Tetrahexyldecyl Ascorbate is a stable, oil-soluble form of skincare big shot Vitamin C. If you do not know why Vitamin C is such a big deal in skincare, click here and read all about it. We are massive vitamin C fans and wrote about it in excruciating details.
So now you know that Vitamin C is great and all but it's really unstable and gives a lot of headache to cosmetic companies. To solve the problem they come up with vitamin C derivatives, and one of them is Tetrahexyldecyl Ascorbate (let's call it ATIP in short).
It's a really promising candidate (see below), but while reading all the goodness about it in a minute, do not forget that derivatives not only have to absorb into the skin but also have to be converted to pure vitamin C (ascorbic acid or AA) and the efficacy of the conversion is often not known. Also, vitamin C's three magic properties (antioxidant, collagen booster, skin brightener) are all properly proven in-vivo (on real people), but for the derivatives, it's mostly in-vitro studies or in the case of ATIP, it's in-vitro and done by an ingredient supplier.
With this right context in mind let's see what ATIP might be able to do: First, it is stable (if pH < 5), easy to formulate and a joy to work with for the cosmetic chemist.
Second, because it's oil-soluble, its skin penetration abilities seem to be great. So great in fact, that it surpasses the penetration of pure vitamin C by threefold at the same concentration and it penetrates successfully into the deeper layers of the skin (that is usually important to do some anti-aging job). There is also in-vitro data showing that it converts to AA in the skin.
Third, ATIP seems to have all three magic abilities of pure vitamin C: it gives antioxidant protection from both UVB and UVA rays, it increases collagen synthesis (even more than AA) and it also has skin brightening effect by reducing melanogenesis by more than 80% in human melanoma cell cultures.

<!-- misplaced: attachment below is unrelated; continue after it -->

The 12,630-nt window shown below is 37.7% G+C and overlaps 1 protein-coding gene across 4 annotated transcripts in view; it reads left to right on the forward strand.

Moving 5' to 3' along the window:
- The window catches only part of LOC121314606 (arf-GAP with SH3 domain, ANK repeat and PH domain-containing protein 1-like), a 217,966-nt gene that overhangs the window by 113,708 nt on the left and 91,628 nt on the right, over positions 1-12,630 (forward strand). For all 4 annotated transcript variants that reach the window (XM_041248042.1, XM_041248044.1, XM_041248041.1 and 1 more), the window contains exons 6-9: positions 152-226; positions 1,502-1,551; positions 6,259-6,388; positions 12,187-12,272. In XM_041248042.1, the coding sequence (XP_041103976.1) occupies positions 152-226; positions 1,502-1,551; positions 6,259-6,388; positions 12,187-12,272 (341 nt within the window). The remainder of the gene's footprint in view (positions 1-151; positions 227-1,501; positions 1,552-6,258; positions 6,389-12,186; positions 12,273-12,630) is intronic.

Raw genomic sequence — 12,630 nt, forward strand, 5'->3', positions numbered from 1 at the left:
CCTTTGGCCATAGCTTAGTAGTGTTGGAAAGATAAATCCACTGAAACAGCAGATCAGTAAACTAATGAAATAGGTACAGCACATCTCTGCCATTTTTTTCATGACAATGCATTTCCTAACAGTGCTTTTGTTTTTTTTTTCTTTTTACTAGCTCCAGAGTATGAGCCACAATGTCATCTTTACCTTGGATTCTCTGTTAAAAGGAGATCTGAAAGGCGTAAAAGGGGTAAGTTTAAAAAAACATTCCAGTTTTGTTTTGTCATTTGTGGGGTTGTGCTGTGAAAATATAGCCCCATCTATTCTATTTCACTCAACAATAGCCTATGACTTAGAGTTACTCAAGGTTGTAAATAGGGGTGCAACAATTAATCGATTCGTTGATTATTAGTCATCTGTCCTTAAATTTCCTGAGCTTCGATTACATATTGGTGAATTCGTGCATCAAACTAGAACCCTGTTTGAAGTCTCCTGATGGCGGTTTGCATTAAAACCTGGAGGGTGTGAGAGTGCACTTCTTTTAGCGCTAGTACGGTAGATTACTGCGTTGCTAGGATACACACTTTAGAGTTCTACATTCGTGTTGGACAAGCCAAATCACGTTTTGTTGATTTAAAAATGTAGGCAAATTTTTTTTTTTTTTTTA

So this all sounds really great, but these are only in-vitro results at this point. We could find Tetrahexyldecyl Ascorbate mentioned only in one published in-vivo study that examined the anti-aging properties of a silicone formula containing 10% AA and 7% ATIP. The authors theorized that the 10% AA is released slowly from the silicon delivery system and probably stays in the upper layer of the skin to give antioxidant benefit, while ATIP penetrates more rapidly and deeply and gives some wrinkle-reducing benefits. The study was small (10 patients), but double blind, and the formula did give some measurable anti-aging results. However, it is hard to know how much the results can be thanked to pure vitamin C or to ATIP.
Bottom line: a really promising, but not well-proven vitamin C derivative that can be worth a try especially if you like experimenting (but if you like the tried and true, pure vitamin C will be your thing).
- Journal of Cosmetic Dermatology, Volume 11 (4) – Dec 1, 2012, Stability, transdermal penetration, and cutaneous effects of ascorbic acid and its derivatives
- Dermatologic Surgery, Mar 1, 2002, Double‐Blind, Half‐Face Study Comparing Topical Vitamin C and Vehicle for Rejuvenation of Photodamage
- Barnet Products Corp, Stable forms of Vitamin C, Technical Bulletin, 2001